Spy magazine had a wonderful column by Ellis Weiner called “How to Be a Grown-up”. (In one column, Weiner pointed out that homeless, applied to beggars, should be houseless.) Gordy Slack, a Bay Area science writer, has written the first book that might be called How to be a Grown-up About Evolution. It is an account of the Dover, PA trial in which parents sued the school board for requiring that intelligent design be mentioned in biology class. The book's actual title is The Battle Over the Meaning of Everything. (I’ve known Gordy for years and he wrote about me for The Scientist.)
Not surprisingly, Gordy sympathizes with the parents (the anti-creationists). But he tries to understand the other side rather than demonize it, which is what is grown-up about his book. One reason for this attitude is that his father is on the other side. His father, at one point a professor of psychology at Harvard, became at age 51 a born-again Christian and a creationist. In 1998, his father took Gordy to meet Philip Johnson, the Berkeley law professor who is the father of intelligent design (ID), a big-tent version of creationism. “Give us five or ten years, and you’ll see scientific breakthroughs biologists hadn’t dreamed of before ID,” Johnson told Gordy.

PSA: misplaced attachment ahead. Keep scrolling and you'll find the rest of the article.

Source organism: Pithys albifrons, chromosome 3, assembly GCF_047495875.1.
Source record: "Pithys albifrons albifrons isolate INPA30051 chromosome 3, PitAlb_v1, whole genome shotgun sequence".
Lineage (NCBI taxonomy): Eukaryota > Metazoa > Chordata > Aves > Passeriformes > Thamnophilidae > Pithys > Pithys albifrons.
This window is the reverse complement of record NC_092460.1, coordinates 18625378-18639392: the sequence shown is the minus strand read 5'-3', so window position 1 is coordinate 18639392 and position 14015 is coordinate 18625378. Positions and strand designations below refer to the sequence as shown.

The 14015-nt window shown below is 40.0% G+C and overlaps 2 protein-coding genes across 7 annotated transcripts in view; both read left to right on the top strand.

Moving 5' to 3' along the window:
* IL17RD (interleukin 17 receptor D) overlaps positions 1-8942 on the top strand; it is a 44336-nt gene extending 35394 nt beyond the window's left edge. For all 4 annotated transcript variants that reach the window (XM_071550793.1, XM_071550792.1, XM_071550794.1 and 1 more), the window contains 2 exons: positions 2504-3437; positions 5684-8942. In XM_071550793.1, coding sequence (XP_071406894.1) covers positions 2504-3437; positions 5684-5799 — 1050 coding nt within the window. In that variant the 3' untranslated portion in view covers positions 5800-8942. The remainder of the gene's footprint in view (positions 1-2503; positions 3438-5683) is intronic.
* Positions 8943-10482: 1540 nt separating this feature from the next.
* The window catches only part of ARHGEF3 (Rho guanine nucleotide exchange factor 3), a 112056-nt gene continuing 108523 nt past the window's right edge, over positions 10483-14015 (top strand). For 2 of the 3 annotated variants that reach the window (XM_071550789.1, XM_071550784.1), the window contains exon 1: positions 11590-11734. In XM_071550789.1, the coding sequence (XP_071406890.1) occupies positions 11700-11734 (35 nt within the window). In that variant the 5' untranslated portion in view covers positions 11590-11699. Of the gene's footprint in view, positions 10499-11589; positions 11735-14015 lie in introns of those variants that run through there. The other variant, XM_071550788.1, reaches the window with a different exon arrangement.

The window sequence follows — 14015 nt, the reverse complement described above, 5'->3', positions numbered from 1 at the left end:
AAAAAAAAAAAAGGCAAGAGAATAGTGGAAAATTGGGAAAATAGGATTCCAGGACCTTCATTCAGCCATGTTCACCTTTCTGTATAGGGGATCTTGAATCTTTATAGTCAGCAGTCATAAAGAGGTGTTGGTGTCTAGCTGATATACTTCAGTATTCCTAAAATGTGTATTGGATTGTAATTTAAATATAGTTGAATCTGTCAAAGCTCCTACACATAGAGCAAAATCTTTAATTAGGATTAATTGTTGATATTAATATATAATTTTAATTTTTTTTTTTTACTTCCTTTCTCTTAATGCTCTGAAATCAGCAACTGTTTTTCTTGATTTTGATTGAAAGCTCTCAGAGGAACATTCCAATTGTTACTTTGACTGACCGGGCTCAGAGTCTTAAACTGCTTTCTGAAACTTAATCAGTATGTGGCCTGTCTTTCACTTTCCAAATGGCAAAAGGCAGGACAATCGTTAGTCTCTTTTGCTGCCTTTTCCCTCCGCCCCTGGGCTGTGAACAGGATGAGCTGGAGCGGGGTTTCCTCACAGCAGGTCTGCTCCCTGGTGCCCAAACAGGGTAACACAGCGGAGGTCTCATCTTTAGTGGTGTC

While writing the book, Gordy happened to interview Joan Roughgarden, a Stanford biology professor (and fellow Scientific Blogging columnist - editors) whose specialty is evolution.
I thought our interview was going well. But when I told her that I was writing a book about ID in order to understand what drove its proponents, her attitude and demeanor swung around 180 degrees. . . .”They want to define me [Roughgarden is a transsexual] as inhuman,” she said.
How dare anyone try to understand the other side! (Roughgarden’s reaction to a psychology talk she didn’t like.) The notion that the solution to intolerance is more intolerance is remarkably popular, which is why The Battle Over the Meaning of Everything really stands out.